I am thinking a lot about my two Grandmothers this season. Both of them are now at an age where they are in homes full time. And I know that if I sent them a card or a present this Christmas they wouldn’t know who it is from. I feel like they are missing from my Christmas.
And then the other day my daughter asked me to sing a carol to her, and as I haltingly tried to remember the words to “Hark the Herald” (all the verses please mum). I was taken back to a little baptist church in Mount Barker, all the family squeezed on to one pew and the triumphant sounds of this carol played by Granma on the organ.
As I make my Nanna’s famous home made Bailey’s. I get a strong memory of close to 30 of us, sitting around the table sipping baileys and eating mince pies, with the debris of christmas hats and spent crackers strewn about the table.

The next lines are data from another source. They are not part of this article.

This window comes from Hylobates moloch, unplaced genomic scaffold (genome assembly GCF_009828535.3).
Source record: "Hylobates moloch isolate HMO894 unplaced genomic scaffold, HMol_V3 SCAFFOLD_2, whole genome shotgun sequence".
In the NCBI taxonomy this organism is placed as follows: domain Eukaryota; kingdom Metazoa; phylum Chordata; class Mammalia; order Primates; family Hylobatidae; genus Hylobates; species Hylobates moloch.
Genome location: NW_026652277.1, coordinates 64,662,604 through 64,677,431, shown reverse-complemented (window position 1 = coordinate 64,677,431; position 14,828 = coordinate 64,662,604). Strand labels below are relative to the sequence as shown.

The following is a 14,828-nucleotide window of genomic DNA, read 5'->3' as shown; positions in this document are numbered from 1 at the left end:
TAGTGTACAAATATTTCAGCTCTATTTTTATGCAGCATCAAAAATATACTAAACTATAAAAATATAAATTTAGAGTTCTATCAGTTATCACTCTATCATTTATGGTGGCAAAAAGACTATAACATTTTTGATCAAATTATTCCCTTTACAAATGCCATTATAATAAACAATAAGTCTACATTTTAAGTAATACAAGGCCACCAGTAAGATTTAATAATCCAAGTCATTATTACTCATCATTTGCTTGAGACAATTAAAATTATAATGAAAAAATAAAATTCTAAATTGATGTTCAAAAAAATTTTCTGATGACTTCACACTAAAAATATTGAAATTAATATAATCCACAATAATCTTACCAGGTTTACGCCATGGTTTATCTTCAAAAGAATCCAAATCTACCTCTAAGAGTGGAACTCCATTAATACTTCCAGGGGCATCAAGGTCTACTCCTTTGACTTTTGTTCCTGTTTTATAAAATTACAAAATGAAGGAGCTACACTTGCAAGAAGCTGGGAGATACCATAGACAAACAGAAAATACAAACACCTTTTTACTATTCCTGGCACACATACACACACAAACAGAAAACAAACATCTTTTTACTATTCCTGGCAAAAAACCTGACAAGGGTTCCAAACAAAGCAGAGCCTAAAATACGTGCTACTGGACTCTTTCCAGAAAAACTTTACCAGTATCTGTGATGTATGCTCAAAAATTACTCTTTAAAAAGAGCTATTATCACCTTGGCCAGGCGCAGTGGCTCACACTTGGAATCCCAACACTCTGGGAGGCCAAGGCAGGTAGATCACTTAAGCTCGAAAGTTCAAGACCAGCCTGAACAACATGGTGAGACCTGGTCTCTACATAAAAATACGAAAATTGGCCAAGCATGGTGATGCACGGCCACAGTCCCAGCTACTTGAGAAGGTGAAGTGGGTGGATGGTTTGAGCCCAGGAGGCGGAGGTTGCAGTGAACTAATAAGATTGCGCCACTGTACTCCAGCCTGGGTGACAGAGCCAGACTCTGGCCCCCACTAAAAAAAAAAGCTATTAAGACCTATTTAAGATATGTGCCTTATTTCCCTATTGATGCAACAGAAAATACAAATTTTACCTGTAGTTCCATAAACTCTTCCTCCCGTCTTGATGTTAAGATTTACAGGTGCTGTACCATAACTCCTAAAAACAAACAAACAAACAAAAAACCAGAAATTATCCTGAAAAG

These are memories, and they are beautiful and poignant. Yet there is another legacy, or as Marc Cohn puts it “the things we’ve handed down”.
In my 4 year old daughter’s love of cooking I see my Nanna. In her already strong love of music I see my Granma.
In my 6 year olds already strong faith I see the legacy of my Grandma. In her creativity there are strong echoes of my Nanna who was always crafting something out of wood or paint, or pottery.
And of course these beautiful girls also have the legacy of Mr’s grandparents to draw on.
So even though I am teary as I write this, I’m also smiling, because my grandmothers are present this Christmas.
They may not remember who I am when I next go to visit, but I remember. I honour and acknowledge the things they have passed on to me. And I can see their legacy in my children.
Love you Nanna and Granma, God bless this Christmas,